One of These Days These Boots Are Going to Walk Away From You...
Boot up for an instant confidence builder. Â (Photo by Francesca Ayala)
I've always associated boots with confidence and empowerment. No matter what the style, you can't rock a pair without making a statement. And, no matter what kind of girl you are, you can't put on a pair of boots if you don't have the balls to match.
At the age of thirteen, I begged my mother to buy me a pair of black suede zip-up boots with chunky heels that came up to my knees. I was awkward and angry as hell, with lots to say and no one who'd listen. I was desperate to metamorphose into a braver, cooler version of myself. I tried to convince my mom that those boots were the ones that would embolden me to stomp on conformity and kick the big, bad world right in the shins if it didn't accept me.Â
I think she was amused by my conviction because she eventually bought them for me. That was the pair that began my love affair with boots, the footwear that makes being a badass look so damn good.
I felt so invincible every time I put those shoes on. It was almost as if all my insecurities would vanish at the simple pull of a zipper. Since then, I added to my boot collection until I had more shoes in my closet than actual clothes (not even kidding). No matter what life threw at me, I took comfort knowing that I could return to feeling indomitable by putting on a pair of boots. That was, of course, until someone broke my heart while I was wearing my favorite pair.
The last person I dated has had several mentions in this column, perhaps because he was a part of my life for as long as I have lived in Los Angeles. We were inseparable, practically living out of each other's apartments. All my mail forwarded to his apartment, including a pair of knee-high, black suede Chinese Laundry boots that my godfather sent me for my 25th birthday.Â
I wasn't quite looking forward to becoming a year older. It had nothing to do with aging, though. It was because of an incident that occurred on my birthday the year before. Â One involving my ex, my cousin and a bathroom five feet away from me. People aren't kidding when they say love is blind, because for all the ridiculous excuses he gave me, I took him back. Not of course, after developing a severe case of paranoia.Â
Needless to say, I hadn't been looking forward to another birthday. The boots, however, did cheer me up. Those and the karaoke birthday party I had with my grad school friends in Koreatown. Neither my ex nor my cousin was invited.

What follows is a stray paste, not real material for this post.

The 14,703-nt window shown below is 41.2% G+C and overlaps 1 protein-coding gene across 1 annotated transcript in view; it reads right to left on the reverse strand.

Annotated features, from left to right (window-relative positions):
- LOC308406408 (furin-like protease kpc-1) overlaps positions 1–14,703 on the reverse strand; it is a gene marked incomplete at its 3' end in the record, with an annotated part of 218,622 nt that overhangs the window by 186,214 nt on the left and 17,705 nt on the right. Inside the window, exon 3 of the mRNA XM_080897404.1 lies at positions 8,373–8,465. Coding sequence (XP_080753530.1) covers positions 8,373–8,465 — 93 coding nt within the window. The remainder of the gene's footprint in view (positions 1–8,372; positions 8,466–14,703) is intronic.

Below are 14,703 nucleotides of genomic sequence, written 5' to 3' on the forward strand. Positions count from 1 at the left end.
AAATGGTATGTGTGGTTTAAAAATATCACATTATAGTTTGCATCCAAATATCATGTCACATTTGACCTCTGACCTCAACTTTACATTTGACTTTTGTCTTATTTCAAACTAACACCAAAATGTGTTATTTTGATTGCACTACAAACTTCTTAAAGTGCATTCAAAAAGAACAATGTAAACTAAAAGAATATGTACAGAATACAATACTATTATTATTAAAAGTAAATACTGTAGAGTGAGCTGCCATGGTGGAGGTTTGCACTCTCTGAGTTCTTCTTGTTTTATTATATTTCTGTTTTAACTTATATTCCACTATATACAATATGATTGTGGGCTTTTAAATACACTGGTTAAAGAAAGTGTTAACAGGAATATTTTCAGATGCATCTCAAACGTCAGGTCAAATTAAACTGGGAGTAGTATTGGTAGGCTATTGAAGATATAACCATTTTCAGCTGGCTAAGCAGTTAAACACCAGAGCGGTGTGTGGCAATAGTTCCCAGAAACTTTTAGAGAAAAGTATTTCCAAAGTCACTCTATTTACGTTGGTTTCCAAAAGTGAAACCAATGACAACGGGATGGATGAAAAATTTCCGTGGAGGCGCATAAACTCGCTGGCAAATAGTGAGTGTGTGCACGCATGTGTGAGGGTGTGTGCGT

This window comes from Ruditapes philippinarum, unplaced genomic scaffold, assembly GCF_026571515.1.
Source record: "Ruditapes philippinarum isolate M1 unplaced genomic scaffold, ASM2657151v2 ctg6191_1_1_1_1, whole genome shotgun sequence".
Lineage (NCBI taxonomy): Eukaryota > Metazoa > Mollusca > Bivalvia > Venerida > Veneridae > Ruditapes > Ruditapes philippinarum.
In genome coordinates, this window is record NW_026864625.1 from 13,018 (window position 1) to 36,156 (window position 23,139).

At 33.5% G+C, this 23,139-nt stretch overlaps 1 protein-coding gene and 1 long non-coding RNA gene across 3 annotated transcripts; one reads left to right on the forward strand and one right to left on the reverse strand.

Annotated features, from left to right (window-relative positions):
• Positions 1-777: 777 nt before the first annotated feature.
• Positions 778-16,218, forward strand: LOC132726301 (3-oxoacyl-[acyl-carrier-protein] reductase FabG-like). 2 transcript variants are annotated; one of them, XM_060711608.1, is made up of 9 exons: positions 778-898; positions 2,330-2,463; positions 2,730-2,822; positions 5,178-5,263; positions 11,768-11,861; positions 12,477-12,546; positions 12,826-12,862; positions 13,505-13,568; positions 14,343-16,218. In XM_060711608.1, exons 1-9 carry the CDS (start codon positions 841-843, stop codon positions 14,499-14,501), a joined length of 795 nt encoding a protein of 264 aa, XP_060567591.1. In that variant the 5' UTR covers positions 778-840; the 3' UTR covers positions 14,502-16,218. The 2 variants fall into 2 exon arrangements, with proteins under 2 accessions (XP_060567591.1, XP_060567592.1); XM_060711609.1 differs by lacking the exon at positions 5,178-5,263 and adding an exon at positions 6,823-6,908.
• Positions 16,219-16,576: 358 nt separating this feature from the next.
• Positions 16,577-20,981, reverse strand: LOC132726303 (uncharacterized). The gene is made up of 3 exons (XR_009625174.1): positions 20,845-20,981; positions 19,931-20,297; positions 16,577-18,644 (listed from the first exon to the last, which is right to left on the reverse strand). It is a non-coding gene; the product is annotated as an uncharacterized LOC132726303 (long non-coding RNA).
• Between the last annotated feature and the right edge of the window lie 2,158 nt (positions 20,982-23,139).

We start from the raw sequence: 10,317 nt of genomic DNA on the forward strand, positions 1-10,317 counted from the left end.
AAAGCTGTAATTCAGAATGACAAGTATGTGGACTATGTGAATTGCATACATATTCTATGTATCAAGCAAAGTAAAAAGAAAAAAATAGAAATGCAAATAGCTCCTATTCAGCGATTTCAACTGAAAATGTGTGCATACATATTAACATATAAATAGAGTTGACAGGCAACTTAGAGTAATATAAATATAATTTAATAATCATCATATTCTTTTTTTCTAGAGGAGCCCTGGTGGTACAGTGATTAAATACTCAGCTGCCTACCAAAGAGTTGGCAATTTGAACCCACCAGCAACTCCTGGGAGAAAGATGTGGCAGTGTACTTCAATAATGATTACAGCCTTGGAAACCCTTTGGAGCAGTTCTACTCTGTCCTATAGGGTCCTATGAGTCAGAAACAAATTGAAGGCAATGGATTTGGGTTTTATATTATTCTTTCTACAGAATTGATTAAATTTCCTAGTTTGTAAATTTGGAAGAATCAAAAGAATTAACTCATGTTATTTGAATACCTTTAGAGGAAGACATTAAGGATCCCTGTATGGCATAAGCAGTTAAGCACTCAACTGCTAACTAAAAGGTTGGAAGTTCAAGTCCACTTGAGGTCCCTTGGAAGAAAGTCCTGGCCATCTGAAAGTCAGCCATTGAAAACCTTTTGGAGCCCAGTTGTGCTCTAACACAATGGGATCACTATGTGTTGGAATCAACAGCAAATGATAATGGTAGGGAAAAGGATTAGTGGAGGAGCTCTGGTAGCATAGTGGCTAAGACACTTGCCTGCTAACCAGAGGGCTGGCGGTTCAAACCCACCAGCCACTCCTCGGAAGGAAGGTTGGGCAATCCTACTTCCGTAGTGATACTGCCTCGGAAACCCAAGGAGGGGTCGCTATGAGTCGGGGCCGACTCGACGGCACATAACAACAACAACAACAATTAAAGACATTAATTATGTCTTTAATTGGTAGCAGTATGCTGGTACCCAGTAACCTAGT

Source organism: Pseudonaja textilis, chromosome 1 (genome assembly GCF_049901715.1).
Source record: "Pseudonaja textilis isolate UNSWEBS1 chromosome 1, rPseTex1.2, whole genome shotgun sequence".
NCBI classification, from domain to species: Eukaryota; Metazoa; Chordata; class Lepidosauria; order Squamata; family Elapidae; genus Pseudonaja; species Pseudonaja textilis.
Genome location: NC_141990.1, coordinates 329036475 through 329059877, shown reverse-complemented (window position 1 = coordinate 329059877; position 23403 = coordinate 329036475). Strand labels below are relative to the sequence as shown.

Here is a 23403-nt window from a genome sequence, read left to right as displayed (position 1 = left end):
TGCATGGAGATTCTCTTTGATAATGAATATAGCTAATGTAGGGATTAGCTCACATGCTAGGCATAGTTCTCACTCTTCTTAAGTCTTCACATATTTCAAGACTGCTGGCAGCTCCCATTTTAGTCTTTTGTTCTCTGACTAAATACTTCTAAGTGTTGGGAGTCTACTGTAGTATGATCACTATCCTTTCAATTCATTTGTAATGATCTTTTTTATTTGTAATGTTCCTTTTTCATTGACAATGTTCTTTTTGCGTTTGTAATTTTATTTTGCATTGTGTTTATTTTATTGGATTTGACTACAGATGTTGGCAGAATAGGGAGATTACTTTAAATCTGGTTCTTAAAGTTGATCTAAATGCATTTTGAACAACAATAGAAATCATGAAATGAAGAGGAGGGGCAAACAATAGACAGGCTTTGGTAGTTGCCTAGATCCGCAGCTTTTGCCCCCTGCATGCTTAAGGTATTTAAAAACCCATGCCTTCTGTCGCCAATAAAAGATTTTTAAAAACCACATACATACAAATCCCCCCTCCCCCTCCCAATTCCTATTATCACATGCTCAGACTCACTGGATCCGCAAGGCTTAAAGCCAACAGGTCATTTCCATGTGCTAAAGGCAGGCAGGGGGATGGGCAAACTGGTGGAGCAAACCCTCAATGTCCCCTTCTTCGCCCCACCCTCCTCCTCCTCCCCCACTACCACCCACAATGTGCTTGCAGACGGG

I loved those boots so much I wore them like a uniform. They were almost like a consolation prize for a bad decision on my part. You cannot recover from betrayal if you allow the person who hurt you to remain in your life as if there weren't any consequences to their actions. I reached this realization one afternoon in the spring, when I met my ex for lunch.Â
I was wearing the boots with a dark gray pinstriped button-down dress. I hoped that the professional attire would camouflage the fact that I had been up since four in the morning doing work. It was a Wednesday, the absolute worst day of the week for me because my classes required me to remain on campus for thirteen hours, from 8 a.m. till 8:40 p.m. My ex was also studying at USC at that time and we would meet for lunch on the days we were both on campus.Â
"You look so old," he said when he saw me.
I ignored the statement and we walked towards the Galen Center cafeteria, behind Heritage Hall. I got us a table while he grabbed us some food.Â
The silence that lingered between us seemed more pronounced than all the cafeteria noise of chatting patrons and clanging silverware. After what seemed like ages, he spoke.
"I don't think I can do this anymore," he said.
I couldn't believe him. It felt as if I was watching him say the words to someone else.Â
"It just feels like there's no love between us anymore."
I wanted him to shut up. I wanted to take his stupid tuna melt sandwich and throw it at his face. I wanted to scream at him, tell him he had some nerve to do this after everything he had put me through. Instead, I said nothing. I just let him talk, making excuses and rationalizing why it was no longer beneficial for either of us to stay together. When he was through, I stood up, gathered my things and started to walk away.
"Please don't cry," he said, and reached for my hand. "You're my best friend. Just talk to me."
"You can't make me cry anymore," I said. "And I have nothing to say to you."
I shoved his hand away and began to stomp off. This was not the first time I tried to walk away from him. I didn't know it at the time either, but it wouldn't be the last either. At that moment, however, I was determined to walk away as if he hadn't just broken my heart. I kept my head up as I weaved through the jam-packed cafeteria and told myself that, at all costs, I wasn't going to look back. This time, I told myself, I am really leaving him.Â
I walked out of the building, away from him and away from all the noise until the only things I could hear were my boots clicking against the cement. The sound my heels were making was loud enough to drown out my sobs.
As I have learned, a pair of shoes cannot make you invulnerable. But, they're always there for you when you need to walk away.